DETROIT/WASHINGTON (Bloomberg) -- Eighteen months into a recall of Jeeps with exploding gas tanks, drivers of the affected models are still dying and more than 1 million of the vehicles remain unfixed.
A top safety regulator has called the slow pace of repairs “woeful” and demanded that executives do more to reach owners of the affected Jeep Liberty and Grand Cherokee models, which can catch fire after being rear-ended. Since the Jeeps were recalled in June of 2013, at least six people have died in five crashes, including a pregnant Michigan woman in November, according to a tally maintained by the Center for Auto Safety.
“It’s a callous disregard for human life by Chrysler,” said Clarence Ditlow, executive director of the Washington-based advocacy group.
FCA US, the Fiat Chrysler Automobiles NV division that owns the Jeep brand, says it’s moving as quickly as possible given the challenge finding drivers of vehicles that are between seven and 20 years old and that in many cases have been sold to second or third owners. The company says the vehicles met the crash-protection standards in place when they were introduced and that the severity of the crashes is a factor.
Last month, at a meeting in Washington, FCA representatives told regulators they’d redouble efforts to modify vehicles and reach more owners.
The Jeep recall has received less attention because regulators and politicians have been focused on General Motors' delayed response to a fatally flawed ignition switch. Besides the six recent deaths, regulators have previously identified 56 fatalities in 38 crashes involving 2002-2007 Jeep Liberty and 1993-1998 Jeep Grand Cherokee models. By comparison, four deaths in the U.S. have been linked to defective airbags made by Takata Corp.
In 2013, CEO Sergio Marchionne agreed to install a trailer hitch to help protect the fuel tank on the affected models. In November, David Friedman, deputy director of the National Highway Traffic Safety Administration, wrote Marchionne to lament the “woeful” rate of repairs.
After a recall, automakers must tell regulators every quarter how many cars they have fixed. Friedman said he was surprised that FCA had repaired only 3 percent of the 1.56 million recalled vehicles in the previous six months. That’s the lowest rate of any recall of more than 1 million vehicles in the past five years, according to a Bloomberg review of NHTSA data.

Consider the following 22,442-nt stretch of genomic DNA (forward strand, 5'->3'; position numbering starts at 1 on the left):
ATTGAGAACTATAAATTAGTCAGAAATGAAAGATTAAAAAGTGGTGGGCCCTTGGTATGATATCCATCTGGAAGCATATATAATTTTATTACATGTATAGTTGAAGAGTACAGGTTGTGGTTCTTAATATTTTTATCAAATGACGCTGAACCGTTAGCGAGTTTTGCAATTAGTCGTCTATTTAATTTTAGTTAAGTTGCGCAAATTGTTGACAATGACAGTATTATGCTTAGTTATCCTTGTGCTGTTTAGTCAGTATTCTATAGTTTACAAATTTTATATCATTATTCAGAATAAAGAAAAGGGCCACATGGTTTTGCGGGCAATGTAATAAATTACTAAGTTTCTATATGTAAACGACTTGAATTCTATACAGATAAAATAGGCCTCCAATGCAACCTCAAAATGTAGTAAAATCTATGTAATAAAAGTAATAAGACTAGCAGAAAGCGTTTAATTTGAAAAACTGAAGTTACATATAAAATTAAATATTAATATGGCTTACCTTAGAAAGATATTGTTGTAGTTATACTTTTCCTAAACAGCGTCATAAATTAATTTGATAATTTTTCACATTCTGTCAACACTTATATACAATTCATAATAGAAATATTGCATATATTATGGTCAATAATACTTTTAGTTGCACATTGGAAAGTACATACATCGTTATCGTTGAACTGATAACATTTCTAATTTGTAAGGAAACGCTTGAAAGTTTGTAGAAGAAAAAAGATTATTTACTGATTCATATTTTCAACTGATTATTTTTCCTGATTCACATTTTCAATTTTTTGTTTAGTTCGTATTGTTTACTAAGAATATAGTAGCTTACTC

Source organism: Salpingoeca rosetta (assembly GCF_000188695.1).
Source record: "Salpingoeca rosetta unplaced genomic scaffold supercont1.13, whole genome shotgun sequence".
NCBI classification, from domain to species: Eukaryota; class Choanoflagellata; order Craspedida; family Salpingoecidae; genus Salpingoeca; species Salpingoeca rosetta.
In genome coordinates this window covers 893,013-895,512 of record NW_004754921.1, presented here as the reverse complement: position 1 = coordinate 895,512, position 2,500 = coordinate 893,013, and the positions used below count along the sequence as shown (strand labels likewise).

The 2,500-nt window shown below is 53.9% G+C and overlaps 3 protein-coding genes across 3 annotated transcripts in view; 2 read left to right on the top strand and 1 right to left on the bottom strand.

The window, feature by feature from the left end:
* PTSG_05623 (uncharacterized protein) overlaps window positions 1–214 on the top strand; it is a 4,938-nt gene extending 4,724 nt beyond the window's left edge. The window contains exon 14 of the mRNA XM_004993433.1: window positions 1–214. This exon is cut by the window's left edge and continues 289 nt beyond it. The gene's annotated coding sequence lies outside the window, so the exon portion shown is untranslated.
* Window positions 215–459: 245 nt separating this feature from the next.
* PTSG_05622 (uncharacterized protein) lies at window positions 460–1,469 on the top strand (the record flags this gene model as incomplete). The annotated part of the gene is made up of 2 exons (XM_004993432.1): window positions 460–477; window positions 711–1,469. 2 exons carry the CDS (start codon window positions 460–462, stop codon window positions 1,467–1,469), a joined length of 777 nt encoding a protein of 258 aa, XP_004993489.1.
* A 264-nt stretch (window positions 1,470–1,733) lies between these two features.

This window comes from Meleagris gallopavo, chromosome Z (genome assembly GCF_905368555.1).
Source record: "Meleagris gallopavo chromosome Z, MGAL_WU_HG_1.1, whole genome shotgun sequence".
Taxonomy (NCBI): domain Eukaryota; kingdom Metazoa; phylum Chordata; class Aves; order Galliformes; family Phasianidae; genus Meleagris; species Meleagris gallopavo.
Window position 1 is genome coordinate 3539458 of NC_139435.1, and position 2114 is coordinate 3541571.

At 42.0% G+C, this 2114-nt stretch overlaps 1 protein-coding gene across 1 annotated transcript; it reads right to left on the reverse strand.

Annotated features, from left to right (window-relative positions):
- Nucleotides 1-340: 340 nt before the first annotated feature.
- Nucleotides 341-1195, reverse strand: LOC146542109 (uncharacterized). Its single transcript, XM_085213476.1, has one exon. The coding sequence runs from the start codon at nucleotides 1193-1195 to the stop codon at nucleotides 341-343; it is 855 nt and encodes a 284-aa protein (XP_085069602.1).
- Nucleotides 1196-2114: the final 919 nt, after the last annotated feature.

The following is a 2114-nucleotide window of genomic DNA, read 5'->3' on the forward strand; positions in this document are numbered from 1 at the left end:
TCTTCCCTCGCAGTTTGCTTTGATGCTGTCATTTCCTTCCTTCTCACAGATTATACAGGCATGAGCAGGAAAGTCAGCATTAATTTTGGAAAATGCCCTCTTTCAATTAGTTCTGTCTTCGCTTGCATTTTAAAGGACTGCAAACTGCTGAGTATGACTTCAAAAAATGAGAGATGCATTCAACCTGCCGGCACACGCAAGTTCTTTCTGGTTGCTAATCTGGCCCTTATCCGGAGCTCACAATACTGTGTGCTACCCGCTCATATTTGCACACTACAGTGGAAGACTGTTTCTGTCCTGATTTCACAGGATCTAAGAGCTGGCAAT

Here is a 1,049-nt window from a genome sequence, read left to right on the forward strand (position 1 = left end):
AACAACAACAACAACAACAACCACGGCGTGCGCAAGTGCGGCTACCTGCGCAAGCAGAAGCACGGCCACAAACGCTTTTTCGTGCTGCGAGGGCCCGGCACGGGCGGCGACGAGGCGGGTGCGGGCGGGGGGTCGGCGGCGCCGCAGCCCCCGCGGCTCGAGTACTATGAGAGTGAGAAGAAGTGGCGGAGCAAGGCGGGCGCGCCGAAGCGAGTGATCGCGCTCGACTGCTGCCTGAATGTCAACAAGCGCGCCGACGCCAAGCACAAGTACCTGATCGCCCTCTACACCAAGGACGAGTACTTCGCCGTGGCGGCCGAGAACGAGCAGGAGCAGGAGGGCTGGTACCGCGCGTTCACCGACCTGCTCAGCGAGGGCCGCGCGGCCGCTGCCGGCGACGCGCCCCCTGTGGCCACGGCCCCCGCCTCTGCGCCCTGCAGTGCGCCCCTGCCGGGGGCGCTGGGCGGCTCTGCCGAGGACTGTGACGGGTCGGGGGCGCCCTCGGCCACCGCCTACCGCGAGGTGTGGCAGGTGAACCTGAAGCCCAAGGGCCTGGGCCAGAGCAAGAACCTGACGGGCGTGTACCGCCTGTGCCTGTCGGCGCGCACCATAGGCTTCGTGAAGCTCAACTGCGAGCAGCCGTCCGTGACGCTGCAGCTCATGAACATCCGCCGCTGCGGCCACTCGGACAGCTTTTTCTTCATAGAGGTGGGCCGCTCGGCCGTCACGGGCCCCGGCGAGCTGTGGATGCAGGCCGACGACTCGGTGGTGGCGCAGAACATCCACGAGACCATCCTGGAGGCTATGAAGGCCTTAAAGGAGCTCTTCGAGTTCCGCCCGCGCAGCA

“FCA US has inspected and/or serviced every vehicle that customers delivered to our dealers and we are endeavoring to increase customer response by further intensifying our outreach,” the automaker said in a statement.
FCA is shooting a video this week starring a senior vice president of regulatory affairs, who’ll explain the recall process and encourage owners to get Jeeps fixed. The video will be used on new recall-specific websites.
The outreach will be too late to save Kayla White, 23.
On Nov. 11, she was driving to work near Detroit in her recalled 2003 Jeep Liberty when she was struck from behind. Her vehicle burst into flames and she died at the scene. White worked at a restaurant in suburban Detroit and was expecting her first son, according to an obituary on Hopcroft Funeral Homes’s website.
The accident report was turned over to local prosecutors this week to determine if the driver who rear-ended White will be charged and isn’t available for release. The White family’s lawyer, Gerald Thurswell, said he’s waiting for the accident report before deciding whether to file a lawsuit.
Two days before Kayla White died, a 58-year-old Virginia man was killed when a truck laden with frozen turkeys rear-ended his 2007 Jeep while it was stalled on a bridge in Henrico County, Va., causing the Jeep to catch fire, according to the Virginia State Police. That crash remains under investigation.
The other fatal crashes since the recall was announced include one in Maryland last year and two more in 2013 that occurred in California and Massachusetts, according to the Center for Auto Safety.
FCA initially refused NHTSA’s request to recall 2.7 million Jeeps, saying they didn’t pose a safety risk. At the time, NHSTA said that by locating the gasoline tank between the axle and the bumper, rather than in front of the axle, the company made the vehicles less safe.
Later that month, Marchionne agreed to install trailer hitches on 1.56 million vehicles without admitting any defect. NHSTA says the hitch provides incremental safety benefits in certain low and moderate crash incidents. Upon closing its investigation in November, the agency said the Jeep models already performed similar to peers in higher speed crashes.
Of the five fatal accidents since the recall, all occurred on highways.